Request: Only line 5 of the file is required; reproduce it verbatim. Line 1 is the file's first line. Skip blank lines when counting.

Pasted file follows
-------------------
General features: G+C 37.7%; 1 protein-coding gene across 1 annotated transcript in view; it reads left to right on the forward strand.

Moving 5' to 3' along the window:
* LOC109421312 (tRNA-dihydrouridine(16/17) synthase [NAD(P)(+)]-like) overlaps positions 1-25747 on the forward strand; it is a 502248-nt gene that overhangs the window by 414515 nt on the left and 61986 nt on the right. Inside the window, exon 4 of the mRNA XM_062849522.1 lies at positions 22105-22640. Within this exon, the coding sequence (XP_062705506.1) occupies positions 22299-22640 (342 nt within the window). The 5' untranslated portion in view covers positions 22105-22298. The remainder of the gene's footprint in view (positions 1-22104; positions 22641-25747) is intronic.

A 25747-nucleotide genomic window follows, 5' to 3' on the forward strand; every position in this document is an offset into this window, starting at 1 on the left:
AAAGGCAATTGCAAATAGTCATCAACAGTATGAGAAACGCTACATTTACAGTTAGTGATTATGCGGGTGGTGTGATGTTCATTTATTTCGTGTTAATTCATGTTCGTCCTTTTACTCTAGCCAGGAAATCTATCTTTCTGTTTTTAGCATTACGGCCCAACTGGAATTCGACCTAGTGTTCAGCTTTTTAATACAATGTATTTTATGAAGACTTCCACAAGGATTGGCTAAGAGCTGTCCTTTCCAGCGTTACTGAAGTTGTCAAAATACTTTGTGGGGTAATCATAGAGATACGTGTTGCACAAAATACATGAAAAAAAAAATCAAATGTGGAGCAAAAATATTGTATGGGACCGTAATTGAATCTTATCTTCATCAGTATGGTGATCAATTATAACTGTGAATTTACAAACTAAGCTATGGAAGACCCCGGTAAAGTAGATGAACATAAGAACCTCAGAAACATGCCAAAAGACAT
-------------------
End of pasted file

AAAGGCAATTGCAAATAGTCATCAACAGTATGAGAAACGCTACATTTACAGTTAGTGATTATGCGGGTGGTGTGATGTTCATTTATTTCGTGTTAATTCATGTTCGTCCTTTTACTCTAGCCAGGAAATCTATCTTTCTGTTTTTAGCATTACGGCCCAACTGGAATTCGACCTAGTGTTCAGCTTTTTAATACAATGTATTTTATGAAGACTTCCACAAGGATTGGCTAAGAGCTGTCCTTTCCAGCGTTACTGAAGTTGTCAAAATACTTTGTGGGGTAATCATAGAGATACGTGTTGCACAAAATACATGAAAAAAAAAATCAAATGTGGAGCAAAAATATTGTATGGGACCGTAATTGAATCTTATCTTCATCAGTATGGTGATCAATTATAACTGTGAATTTACAAACTAAGCTATGGAAGACCCCGGTAAAGTAGATGAACATAAGAACCTCAGAAACATGCCAAAAGACAT